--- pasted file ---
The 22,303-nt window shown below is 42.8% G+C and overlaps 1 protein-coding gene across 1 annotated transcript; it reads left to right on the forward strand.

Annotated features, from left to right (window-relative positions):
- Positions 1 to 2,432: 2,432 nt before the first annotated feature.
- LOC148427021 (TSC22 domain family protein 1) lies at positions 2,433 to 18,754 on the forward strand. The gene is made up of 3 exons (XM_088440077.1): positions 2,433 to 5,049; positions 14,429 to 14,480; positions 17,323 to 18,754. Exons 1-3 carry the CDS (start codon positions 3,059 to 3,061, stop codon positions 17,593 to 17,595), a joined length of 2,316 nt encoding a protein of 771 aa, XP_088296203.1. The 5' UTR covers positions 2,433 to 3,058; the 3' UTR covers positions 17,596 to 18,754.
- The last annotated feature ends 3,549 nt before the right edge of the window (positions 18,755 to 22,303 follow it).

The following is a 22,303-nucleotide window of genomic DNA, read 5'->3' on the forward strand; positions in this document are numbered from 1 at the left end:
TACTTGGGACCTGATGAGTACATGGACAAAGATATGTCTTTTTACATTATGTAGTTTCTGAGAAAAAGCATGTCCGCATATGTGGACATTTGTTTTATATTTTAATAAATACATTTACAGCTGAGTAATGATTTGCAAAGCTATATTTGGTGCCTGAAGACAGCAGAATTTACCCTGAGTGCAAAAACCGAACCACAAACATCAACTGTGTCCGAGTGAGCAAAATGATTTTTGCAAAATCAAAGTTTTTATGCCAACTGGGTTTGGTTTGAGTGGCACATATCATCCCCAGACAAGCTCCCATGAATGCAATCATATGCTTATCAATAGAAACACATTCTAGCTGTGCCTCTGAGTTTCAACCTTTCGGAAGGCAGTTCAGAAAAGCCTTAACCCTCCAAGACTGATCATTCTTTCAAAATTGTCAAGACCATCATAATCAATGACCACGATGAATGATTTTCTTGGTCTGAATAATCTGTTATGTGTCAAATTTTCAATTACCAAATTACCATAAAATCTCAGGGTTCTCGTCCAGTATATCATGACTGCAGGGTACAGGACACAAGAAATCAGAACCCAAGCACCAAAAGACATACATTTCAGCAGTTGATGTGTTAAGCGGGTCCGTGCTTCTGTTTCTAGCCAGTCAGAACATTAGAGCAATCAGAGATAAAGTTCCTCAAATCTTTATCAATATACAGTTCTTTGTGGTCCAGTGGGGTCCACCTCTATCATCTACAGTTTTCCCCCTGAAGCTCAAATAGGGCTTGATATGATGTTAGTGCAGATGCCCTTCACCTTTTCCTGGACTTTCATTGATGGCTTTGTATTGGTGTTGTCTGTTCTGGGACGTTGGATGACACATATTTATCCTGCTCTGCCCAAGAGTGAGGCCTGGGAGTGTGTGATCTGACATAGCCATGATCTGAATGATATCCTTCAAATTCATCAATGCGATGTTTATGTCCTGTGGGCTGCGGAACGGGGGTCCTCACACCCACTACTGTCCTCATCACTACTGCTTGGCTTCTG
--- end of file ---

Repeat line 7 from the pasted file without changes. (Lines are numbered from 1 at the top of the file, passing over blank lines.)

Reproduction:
TACTTGGGACCTGATGAGTACATGGACAAAGATATGTCTTTTTACATTATGTAGTTTCTGAGAAAAAGCATGTCCGCATATGTGGACATTTGTTTTATATTTTAATAAATACATTTACAGCTGAGTAATGATTTGCAAAGCTATATTTGGTGCCTGAAGACAGCAGAATTTACCCTGAGTGCAAAAACCGAACCACAAACATCAACTGTGTCCGAGTGAGCAAAATGATTTTTGCAAAATCAAAGTTTTTATGCCAACTGGGTTTGGTTTGAGTGGCACATATCATCCCCAGACAAGCTCCCATGAATGCAATCATATGCTTATCAATAGAAACACATTCTAGCTGTGCCTCTGAGTTTCAACCTTTCGGAAGGCAGTTCAGAAAAGCCTTAACCCTCCAAGACTGATCATTCTTTCAAAATTGTCAAGACCATCATAATCAATGACCACGATGAATGATTTTCTTGGTCTGAATAATCTGTTATGTGTCAAATTTTCAATTACCAAATTACCATAAAATCTCAGGGTTCTCGTCCAGTATATCATGACTGCAGGGTACAGGACACAAGAAATCAGAACCCAAGCACCAAAAGACATACATTTCAGCAGTTGATGTGTTAAGCGGGTCCGTGCTTCTGTTTCTAGCCAGTCAGAACATTAGAGCAATCAGAGATAAAGTTCCTCAAATCTTTATCAATATACAGTTCTTTGTGGTCCAGTGGGGTCCACCTCTATCATCTACAGTTTTCCCCCTGAAGCTCAAATAGGGCTTGATATGATGTTAGTGCAGATGCCCTTCACCTTTTCCTGGACTTTCATTGATGGCTTTGTATTGGTGTTGTCTGTTCTGGGACGTTGGATGACACATATTTATCCTGCTCTGCCCAAGAGTGAGGCCTGGGAGTGTGTGATCTGACATAGCCATGATCTGAATGATATCCTTCAAATTCATCAATGCGATGTTTATGTCCTGTGGGCTGCGGAACGGGGGTCCTCACACCCACTACTGTCCTCATCACTACTGCTTGGCTTCTG